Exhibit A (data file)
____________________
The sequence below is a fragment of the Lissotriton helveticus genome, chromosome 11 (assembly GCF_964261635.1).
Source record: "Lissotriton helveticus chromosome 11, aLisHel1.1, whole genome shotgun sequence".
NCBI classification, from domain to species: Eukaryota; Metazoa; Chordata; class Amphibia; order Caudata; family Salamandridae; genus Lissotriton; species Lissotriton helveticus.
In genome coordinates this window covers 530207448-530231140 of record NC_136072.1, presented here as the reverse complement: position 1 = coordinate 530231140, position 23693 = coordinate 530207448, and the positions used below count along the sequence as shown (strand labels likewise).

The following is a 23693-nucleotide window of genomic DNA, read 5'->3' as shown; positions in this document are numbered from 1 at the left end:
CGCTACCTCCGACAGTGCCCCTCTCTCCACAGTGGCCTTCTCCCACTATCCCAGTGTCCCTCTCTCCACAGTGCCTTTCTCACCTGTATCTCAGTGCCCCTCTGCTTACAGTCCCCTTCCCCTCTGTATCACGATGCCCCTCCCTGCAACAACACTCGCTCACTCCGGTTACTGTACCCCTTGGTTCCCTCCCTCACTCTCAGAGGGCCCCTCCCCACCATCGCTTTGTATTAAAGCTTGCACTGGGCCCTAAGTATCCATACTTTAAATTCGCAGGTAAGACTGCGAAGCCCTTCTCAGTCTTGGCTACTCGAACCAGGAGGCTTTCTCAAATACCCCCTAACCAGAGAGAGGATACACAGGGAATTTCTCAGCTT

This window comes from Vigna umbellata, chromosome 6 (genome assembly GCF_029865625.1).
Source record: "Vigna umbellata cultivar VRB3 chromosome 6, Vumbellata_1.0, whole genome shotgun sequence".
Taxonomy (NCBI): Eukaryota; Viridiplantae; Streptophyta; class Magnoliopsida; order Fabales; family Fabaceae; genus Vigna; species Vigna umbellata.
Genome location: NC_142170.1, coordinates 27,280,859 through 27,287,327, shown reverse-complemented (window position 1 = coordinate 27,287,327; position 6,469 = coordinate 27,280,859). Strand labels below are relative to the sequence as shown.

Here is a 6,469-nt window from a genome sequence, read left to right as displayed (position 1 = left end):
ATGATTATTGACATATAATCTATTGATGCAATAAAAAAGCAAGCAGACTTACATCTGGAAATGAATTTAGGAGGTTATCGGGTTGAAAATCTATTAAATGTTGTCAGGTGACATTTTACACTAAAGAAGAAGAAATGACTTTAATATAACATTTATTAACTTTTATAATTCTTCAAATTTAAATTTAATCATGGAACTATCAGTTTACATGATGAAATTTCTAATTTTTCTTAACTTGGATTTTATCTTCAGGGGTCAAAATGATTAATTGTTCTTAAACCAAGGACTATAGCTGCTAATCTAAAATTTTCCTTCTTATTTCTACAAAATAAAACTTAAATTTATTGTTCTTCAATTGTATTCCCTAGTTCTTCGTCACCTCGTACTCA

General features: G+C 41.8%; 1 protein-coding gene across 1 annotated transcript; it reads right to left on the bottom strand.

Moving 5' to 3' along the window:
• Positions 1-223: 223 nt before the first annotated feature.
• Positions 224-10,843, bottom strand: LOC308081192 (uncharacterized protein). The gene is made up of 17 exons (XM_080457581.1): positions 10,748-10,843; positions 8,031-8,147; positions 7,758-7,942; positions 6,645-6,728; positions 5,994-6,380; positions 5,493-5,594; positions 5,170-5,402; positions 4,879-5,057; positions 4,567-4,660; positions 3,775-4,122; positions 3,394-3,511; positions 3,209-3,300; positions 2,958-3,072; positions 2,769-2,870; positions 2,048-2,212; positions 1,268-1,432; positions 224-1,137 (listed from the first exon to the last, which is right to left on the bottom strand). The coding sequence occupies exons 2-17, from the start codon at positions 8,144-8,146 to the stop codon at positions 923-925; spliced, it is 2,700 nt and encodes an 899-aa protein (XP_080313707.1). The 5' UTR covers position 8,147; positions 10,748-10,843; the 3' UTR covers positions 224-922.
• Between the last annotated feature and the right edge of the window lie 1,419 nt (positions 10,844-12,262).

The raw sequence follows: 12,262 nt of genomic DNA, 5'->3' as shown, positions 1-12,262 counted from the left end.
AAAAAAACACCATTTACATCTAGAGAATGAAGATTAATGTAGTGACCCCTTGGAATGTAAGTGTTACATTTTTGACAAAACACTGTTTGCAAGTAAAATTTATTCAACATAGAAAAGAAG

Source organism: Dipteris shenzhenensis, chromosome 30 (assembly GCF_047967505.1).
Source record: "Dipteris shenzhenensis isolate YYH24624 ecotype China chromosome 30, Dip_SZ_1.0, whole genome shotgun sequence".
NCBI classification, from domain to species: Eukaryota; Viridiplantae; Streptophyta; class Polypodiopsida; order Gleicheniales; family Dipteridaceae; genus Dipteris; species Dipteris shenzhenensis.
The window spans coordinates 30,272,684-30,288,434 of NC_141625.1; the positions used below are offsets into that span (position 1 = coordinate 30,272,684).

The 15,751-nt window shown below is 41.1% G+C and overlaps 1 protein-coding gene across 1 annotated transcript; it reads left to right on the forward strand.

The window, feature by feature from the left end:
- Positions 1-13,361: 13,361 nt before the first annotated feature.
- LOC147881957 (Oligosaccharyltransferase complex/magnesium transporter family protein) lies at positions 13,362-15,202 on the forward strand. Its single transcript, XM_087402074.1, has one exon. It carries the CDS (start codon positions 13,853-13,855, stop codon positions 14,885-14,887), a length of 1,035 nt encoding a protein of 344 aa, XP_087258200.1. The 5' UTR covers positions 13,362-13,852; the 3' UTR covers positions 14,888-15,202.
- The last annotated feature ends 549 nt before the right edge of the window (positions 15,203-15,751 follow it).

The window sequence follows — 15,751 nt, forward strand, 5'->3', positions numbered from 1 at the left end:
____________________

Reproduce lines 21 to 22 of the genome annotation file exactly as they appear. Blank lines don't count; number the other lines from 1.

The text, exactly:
Source record: "Dipteris shenzhenensis isolate YYH24624 ecotype China chromosome 30, Dip_SZ_1.0, whole genome shotgun sequence".
NCBI classification, from domain to species: Eukaryota; Viridiplantae; Streptophyta; class Polypodiopsida; order Gleicheniales; family Dipteridaceae; genus Dipteris; species Dipteris shenzhenensis.